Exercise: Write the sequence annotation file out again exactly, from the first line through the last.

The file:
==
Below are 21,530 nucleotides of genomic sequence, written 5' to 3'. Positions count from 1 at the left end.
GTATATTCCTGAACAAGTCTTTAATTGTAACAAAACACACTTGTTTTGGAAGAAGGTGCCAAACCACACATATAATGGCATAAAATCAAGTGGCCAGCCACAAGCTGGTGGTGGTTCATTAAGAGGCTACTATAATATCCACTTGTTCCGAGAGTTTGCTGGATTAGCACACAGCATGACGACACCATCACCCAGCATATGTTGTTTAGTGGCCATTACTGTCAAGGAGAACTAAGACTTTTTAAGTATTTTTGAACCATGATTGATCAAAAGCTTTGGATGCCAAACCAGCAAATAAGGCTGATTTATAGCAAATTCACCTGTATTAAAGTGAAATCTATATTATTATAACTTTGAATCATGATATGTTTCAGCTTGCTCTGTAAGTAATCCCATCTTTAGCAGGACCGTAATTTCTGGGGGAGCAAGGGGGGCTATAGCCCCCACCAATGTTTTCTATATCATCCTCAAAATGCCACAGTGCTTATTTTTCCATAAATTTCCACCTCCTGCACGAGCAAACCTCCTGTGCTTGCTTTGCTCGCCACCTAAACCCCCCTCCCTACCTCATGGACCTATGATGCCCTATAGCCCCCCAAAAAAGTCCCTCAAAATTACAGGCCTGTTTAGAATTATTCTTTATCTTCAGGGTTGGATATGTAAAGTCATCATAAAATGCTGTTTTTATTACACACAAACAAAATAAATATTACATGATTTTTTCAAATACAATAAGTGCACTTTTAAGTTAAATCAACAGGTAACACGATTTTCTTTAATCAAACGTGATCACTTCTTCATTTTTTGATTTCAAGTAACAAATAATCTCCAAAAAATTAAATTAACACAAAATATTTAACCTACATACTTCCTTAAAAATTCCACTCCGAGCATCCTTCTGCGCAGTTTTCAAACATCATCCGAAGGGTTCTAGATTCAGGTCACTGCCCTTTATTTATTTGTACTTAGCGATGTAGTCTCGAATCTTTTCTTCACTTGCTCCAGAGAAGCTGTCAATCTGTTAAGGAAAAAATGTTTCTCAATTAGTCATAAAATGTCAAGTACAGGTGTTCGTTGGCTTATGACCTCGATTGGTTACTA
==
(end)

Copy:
Below are 21,530 nucleotides of genomic sequence, written 5' to 3'. Positions count from 1 at the left end.
GTATATTCCTGAACAAGTCTTTAATTGTAACAAAACACACTTGTTTTGGAAGAAGGTGCCAAACCACACATATAATGGCATAAAATCAAGTGGCCAGCCACAAGCTGGTGGTGGTTCATTAAGAGGCTACTATAATATCCACTTGTTCCGAGAGTTTGCTGGATTAGCACACAGCATGACGACACCATCACCCAGCATATGTTGTTTAGTGGCCATTACTGTCAAGGAGAACTAAGACTTTTTAAGTATTTTTGAACCATGATTGATCAAAAGCTTTGGATGCCAAACCAGCAAATAAGGCTGATTTATAGCAAATTCACCTGTATTAAAGTGAAATCTATATTATTATAACTTTGAATCATGATATGTTTCAGCTTGCTCTGTAAGTAATCCCATCTTTAGCAGGACCGTAATTTCTGGGGGAGCAAGGGGGGCTATAGCCCCCACCAATGTTTTCTATATCATCCTCAAAATGCCACAGTGCTTATTTTTCCATAAATTTCCACCTCCTGCACGAGCAAACCTCCTGTGCTTGCTTTGCTCGCCACCTAAACCCCCCTCCCTACCTCATGGACCTATGATGCCCTATAGCCCCCCAAAAAAGTCCCTCAAAATTACAGGCCTGTTTAGAATTATTCTTTATCTTCAGGGTTGGATATGTAAAGTCATCATAAAATGCTGTTTTTATTACACACAAACAAAATAAATATTACATGATTTTTTCAAATACAATAAGTGCACTTTTAAGTTAAATCAACAGGTAACACGATTTTCTTTAATCAAACGTGATCACTTCTTCATTTTTTGATTTCAAGTAACAAATAATCTCCAAAAAATTAAATTAACACAAAATATTTAACCTACATACTTCCTTAAAAATTCCACTCCGAGCATCCTTCTGCGCAGTTTTCAAACATCATCCGAAGGGTTCTAGATTCAGGTCACTGCCCTTTATTTATTTGTACTTAGCGATGTAGTCTCGAATCTTTTCTTCACTTGCTCCAGAGAAGCTGTCAATCTGTTAAGGAAAAAATGTTTCTCAATTAGTCATAAAATGTCAAGTACAGGTGTTCGTTGGCTTATGACCTCGATTGGTTACTA